WordPress GA4 Migration Guide
Our definitive guide to migrating your UA data to GA4.
On July 1, 2023, Google’s Universal Analytics (UA) will stop processing data. If that makes your heart stop, have no fear: there’s a replacement, it’s already here, and you can make the switch today. It’s called Google Analytics 4 (GA4), and it’s the latest way to collect event-based data from websites and apps.
Full disclosure: for anyone who wants to keep collecting data on their website, you don’t really have a choice but to switch to GA4 – but there are many good things about this newcomer that make it worth the switch. You’ll have more control over your data, be able to get a better understanding of the complete user journey, and ultimately benefit from increased data security and privacy.
We aren’t here to sell you on GA4, though; we’re here to help make the migration as painless as possible. And when it comes to ripping off the Band-Aid, the sooner the better: even though the switch isn’t happening until July, none of your UA data will migrate over. If you want to have that historical data on hand, the best time to transition to GA4 is now.
So, no time like the present. Let’s do this.
After helping many of our clients make the move to GA4, we’ve distilled the process into four simple steps – and we’re going to walk you through them one by one. Not everyone’s a “read the manual” kind of person, though. We get it – many of us are “see it in action” folks instead. Whichever you prefer, we’ve got you. Read along to walk through each step.
Setting Up GA4
First things first, you’ll need to use the GA4 Setup Assistant to, in Google’s words, “create a new GA4 property that collects data in parallel with your existing Universal Analytics property.” Essentially, it’s going to establish a connection between your UA property and the new GA4 property it’ll help you create. It will copy certain settings from your UA property, such as your URL, currency settings and timezone, and will activate enhanced measurement in your new GA4 property. It’ll also let you migrate configurations over from that UA property.
Keep in mind, it won’t backfill your data from UA. GA4 strictly collects data moving forward – you’ll need to use UA while you can to get your historical data.
To start using the Setup Assistant, go into the Admin section of your property. There should be an option listed for GA4 Setup Assistant. Click on it to kick off the process.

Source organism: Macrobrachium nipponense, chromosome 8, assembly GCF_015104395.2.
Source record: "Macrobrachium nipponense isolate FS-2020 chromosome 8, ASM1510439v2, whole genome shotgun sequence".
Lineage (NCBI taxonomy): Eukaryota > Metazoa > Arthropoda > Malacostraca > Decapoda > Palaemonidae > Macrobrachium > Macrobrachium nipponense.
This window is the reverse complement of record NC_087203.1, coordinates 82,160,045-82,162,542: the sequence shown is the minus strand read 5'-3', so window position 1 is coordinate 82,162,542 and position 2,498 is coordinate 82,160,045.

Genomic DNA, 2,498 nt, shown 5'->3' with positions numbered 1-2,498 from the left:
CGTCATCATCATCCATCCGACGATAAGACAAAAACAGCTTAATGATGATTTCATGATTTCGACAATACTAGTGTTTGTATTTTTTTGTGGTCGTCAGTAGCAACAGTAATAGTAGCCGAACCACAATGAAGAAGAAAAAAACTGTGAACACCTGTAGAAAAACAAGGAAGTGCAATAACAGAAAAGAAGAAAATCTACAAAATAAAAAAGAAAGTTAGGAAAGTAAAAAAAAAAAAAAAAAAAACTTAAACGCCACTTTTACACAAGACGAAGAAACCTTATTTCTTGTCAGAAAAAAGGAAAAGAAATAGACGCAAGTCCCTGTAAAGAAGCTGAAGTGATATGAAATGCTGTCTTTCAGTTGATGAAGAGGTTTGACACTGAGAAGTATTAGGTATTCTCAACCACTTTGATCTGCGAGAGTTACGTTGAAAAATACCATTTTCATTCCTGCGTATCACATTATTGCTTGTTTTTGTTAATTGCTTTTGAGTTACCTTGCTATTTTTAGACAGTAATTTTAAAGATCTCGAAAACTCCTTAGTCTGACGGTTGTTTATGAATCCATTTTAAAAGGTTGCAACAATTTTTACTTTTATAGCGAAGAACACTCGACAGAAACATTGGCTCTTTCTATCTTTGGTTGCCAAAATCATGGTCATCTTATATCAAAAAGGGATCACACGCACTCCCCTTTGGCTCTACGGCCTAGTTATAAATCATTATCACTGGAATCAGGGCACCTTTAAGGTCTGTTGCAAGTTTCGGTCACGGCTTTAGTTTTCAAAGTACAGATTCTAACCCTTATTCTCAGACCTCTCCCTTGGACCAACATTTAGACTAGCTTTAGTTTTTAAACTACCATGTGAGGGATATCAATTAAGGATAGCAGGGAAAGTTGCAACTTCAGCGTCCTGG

Once the wizard has started, you will be asked if you want to make a new GA4 property or connect an existing one. Assuming you haven’t migrated to GA4 yet, you’ll want to choose “I want to create a new Google Analytics 4 property.”
From there, the popup will tell you what the Setup Assistant will do: create the property, copy those basic settings from your UA property, and activate enhanced measurement. If you’re already implementing Global Site Tags in your UA property, you’ll have the option to enable data collection using your existing tags. If UA is implemented via Google Tag Manager (GTM), though, you won’t be able to click that checkbox.
All good? Alright. Next we click on Create Property.
Next, the Setup Assistant will have a list of actions to complete. Assuming you’re using GTM, the first activity will be Tag Installation.
We’re going to start there. Congratulations – you’ve completed step 1!
Setting Up GA4 Measurement ID In Google Tag Manager[JH3]
After you click on Tag Installation, click on Data Streams.
That will result in a window that has a MEASUREMENT ID in the top-right corner. That is the tracking ID for your GA4 property. Copy it, and then go into your GTM container.
Next we go to Tags > New and when that popup to create a new tag is available, there should be a block that says Tag Configuration. Click on the pencil icon in the top-right corner of Tag Configuration.
In the Choose tag type sidebar that slides over, select the Google Analytics: GA4 Configuration option.
Now the sidebar disappears, and we have a field for our MEASUREMENT ID. That is what we copied earlier. Paste it in the field.
We recommend leaving all of the default fields as-is for the time being. In the Triggering section, choose All Pages because you want this on every page. In the top-left corner of the page, make sure to rename your tag to something relevant, such as GA4 – Page View.
While that specific tag is going to track when page views happen, it’s important to track other events, too. Depending on the type of website you have, what’s best might be a little different. For example, B2B or lead-gen websites might want to track:
- Scroll depth
- Link clicks (inbound/outbound)
- Video engagement
- Form submissions
An e-commerce site, on the other hand, might want to consider:
- Above +
- Product view
- Add to cart
- Begin checkout
- Checkout steps